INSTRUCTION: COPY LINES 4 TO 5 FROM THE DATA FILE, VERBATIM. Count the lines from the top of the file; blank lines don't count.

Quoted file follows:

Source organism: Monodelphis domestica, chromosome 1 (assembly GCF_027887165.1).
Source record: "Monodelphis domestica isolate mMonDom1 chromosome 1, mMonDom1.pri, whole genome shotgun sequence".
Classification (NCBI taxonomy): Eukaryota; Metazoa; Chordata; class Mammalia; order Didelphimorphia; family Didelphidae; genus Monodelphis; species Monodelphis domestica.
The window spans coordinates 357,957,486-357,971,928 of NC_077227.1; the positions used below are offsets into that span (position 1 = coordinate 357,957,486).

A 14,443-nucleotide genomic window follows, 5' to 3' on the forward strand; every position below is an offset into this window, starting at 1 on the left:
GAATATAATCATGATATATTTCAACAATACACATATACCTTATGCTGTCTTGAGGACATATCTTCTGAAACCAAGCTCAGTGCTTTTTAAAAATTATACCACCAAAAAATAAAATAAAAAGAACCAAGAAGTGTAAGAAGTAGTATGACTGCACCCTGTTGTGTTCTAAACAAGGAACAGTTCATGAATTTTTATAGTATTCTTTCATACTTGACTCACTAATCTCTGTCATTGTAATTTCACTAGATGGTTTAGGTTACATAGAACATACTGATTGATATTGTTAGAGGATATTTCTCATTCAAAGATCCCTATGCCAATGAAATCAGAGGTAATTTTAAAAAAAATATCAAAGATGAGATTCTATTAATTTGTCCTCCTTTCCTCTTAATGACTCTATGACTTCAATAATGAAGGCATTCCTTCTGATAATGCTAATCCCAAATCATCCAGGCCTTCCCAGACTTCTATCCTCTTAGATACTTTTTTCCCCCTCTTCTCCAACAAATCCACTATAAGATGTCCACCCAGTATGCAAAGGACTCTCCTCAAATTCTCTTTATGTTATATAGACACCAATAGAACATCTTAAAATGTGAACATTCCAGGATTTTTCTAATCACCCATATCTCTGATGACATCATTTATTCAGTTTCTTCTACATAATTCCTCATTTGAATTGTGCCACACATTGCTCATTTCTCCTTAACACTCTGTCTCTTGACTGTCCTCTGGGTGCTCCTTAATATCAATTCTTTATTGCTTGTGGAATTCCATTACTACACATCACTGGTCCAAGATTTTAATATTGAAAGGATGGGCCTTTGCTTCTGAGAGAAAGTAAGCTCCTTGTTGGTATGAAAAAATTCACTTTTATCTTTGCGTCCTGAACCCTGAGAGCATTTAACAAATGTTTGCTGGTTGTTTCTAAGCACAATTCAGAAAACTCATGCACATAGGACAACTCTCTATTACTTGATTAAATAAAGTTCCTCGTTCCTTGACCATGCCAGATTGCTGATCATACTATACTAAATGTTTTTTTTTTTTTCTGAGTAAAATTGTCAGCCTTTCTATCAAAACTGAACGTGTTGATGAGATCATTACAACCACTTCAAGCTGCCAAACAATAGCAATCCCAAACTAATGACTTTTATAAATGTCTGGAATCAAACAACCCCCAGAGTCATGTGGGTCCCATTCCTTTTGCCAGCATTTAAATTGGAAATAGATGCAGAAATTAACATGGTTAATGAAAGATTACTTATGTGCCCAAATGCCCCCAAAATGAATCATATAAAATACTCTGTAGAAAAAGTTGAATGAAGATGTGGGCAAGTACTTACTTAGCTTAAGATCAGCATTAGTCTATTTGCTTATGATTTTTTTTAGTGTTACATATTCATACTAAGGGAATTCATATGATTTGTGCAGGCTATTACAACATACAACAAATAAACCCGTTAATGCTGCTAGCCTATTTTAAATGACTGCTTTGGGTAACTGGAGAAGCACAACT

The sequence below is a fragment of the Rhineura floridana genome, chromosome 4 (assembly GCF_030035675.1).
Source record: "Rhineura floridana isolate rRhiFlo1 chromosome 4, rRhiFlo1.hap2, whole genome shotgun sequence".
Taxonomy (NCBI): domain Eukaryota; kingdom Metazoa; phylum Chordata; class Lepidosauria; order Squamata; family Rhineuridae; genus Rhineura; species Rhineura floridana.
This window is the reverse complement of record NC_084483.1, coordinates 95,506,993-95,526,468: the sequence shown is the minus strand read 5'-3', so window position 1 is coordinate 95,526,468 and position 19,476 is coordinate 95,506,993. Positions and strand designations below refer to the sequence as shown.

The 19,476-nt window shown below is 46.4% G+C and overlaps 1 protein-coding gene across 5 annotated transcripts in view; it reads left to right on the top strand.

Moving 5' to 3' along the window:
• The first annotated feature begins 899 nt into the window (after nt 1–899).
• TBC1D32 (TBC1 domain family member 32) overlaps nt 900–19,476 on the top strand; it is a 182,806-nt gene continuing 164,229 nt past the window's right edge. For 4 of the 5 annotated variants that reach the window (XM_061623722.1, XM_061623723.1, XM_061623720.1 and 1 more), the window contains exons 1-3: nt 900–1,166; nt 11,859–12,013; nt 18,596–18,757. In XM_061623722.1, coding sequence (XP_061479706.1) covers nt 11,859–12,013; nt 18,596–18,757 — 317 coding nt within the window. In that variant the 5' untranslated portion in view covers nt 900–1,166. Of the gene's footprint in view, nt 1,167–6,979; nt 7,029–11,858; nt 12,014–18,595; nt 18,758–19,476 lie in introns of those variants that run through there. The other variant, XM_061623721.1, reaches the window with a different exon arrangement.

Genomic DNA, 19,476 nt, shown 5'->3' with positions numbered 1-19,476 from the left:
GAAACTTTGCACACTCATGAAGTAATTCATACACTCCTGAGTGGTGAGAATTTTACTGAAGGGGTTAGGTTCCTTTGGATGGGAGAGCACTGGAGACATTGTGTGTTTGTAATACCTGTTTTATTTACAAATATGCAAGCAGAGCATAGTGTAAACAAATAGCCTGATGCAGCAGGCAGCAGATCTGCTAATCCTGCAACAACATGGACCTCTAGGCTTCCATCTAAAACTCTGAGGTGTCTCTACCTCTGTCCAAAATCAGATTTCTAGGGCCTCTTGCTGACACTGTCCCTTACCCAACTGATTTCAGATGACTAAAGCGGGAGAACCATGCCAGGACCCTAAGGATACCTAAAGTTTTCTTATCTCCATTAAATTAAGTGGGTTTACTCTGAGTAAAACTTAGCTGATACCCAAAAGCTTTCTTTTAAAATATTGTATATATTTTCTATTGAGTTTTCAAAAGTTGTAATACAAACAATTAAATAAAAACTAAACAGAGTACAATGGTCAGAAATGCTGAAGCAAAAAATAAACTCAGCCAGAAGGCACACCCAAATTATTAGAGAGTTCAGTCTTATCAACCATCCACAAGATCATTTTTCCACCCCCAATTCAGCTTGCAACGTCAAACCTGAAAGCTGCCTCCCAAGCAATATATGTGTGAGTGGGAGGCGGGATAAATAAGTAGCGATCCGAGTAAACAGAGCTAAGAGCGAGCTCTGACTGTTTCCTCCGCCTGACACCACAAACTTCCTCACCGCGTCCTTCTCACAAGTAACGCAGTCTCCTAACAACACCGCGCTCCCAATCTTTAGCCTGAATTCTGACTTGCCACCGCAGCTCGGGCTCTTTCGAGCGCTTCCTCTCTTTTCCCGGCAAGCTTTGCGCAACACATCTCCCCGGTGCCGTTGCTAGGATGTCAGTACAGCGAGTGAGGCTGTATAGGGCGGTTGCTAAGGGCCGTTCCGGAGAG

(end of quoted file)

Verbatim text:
The window spans coordinates 357,957,486-357,971,928 of NC_077227.1; the positions used below are offsets into that span (position 1 = coordinate 357,957,486).

A 14,443-nucleotide genomic window follows, 5' to 3' on the forward strand; every position below is an offset into this window, starting at 1 on the left: